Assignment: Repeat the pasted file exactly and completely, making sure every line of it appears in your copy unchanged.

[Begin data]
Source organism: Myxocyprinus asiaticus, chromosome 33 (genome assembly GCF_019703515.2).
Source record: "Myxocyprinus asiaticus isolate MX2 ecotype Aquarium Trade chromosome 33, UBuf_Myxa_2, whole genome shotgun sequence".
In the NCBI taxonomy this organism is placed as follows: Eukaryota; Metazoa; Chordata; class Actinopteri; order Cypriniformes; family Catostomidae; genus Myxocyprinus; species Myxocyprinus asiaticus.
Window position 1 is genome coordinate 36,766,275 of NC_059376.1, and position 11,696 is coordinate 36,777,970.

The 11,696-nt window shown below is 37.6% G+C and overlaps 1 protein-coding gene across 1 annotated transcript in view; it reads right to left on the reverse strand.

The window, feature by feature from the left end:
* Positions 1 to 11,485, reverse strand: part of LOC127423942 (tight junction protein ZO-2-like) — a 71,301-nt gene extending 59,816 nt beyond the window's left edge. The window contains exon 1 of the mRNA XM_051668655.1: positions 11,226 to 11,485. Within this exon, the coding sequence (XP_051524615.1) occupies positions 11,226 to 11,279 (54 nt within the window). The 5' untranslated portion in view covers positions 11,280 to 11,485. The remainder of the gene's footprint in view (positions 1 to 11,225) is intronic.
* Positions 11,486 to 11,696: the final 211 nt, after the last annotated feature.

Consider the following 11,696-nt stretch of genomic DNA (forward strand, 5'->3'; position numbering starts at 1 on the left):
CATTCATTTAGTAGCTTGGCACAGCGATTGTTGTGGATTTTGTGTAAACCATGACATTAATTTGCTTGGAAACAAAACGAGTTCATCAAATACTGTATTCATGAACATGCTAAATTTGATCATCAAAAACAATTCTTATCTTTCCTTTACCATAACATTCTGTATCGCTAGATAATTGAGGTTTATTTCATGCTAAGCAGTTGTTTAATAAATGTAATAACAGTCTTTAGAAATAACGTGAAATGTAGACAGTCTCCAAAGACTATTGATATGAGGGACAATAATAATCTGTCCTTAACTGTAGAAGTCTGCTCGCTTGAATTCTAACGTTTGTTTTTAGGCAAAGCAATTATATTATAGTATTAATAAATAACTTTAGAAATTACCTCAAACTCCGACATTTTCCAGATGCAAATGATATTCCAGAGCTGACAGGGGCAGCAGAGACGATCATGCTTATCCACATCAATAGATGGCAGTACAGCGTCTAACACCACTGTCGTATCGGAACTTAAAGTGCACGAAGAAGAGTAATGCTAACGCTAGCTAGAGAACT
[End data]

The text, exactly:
Source organism: Myxocyprinus asiaticus, chromosome 33 (genome assembly GCF_019703515.2).
Source record: "Myxocyprinus asiaticus isolate MX2 ecotype Aquarium Trade chromosome 33, UBuf_Myxa_2, whole genome shotgun sequence".
In the NCBI taxonomy this organism is placed as follows: Eukaryota; Metazoa; Chordata; class Actinopteri; order Cypriniformes; family Catostomidae; genus Myxocyprinus; species Myxocyprinus asiaticus.
Window position 1 is genome coordinate 36,766,275 of NC_059376.1, and position 11,696 is coordinate 36,777,970.

The 11,696-nt window shown below is 37.6% G+C and overlaps 1 protein-coding gene across 1 annotated transcript in view; it reads right to left on the reverse strand.

The window, feature by feature from the left end:
* Positions 1 to 11,485, reverse strand: part of LOC127423942 (tight junction protein ZO-2-like) — a 71,301-nt gene extending 59,816 nt beyond the window's left edge. The window contains exon 1 of the mRNA XM_051668655.1: positions 11,226 to 11,485. Within this exon, the coding sequence (XP_051524615.1) occupies positions 11,226 to 11,279 (54 nt within the window). The 5' untranslated portion in view covers positions 11,280 to 11,485. The remainder of the gene's footprint in view (positions 1 to 11,225) is intronic.
* Positions 11,486 to 11,696: the final 211 nt, after the last annotated feature.

Consider the following 11,696-nt stretch of genomic DNA (forward strand, 5'->3'; position numbering starts at 1 on the left):
CATTCATTTAGTAGCTTGGCACAGCGATTGTTGTGGATTTTGTGTAAACCATGACATTAATTTGCTTGGAAACAAAACGAGTTCATCAAATACTGTATTCATGAACATGCTAAATTTGATCATCAAAAACAATTCTTATCTTTCCTTTACCATAACATTCTGTATCGCTAGATAATTGAGGTTTATTTCATGCTAAGCAGTTGTTTAATAAATGTAATAACAGTCTTTAGAAATAACGTGAAATGTAGACAGTCTCCAAAGACTATTGATATGAGGGACAATAATAATCTGTCCTTAACTGTAGAAGTCTGCTCGCTTGAATTCTAACGTTTGTTTTTAGGCAAAGCAATTATATTATAGTATTAATAAATAACTTTAGAAATTACCTCAAACTCCGACATTTTCCAGATGCAAATGATATTCCAGAGCTGACAGGGGCAGCAGAGACGATCATGCTTATCCACATCAATAGATGGCAGTACAGCGTCTAACACCACTGTCGTATCGGAACTTAAAGTGCACGAAGAAGAGTAATGCTAACGCTAGCTAGAGAACT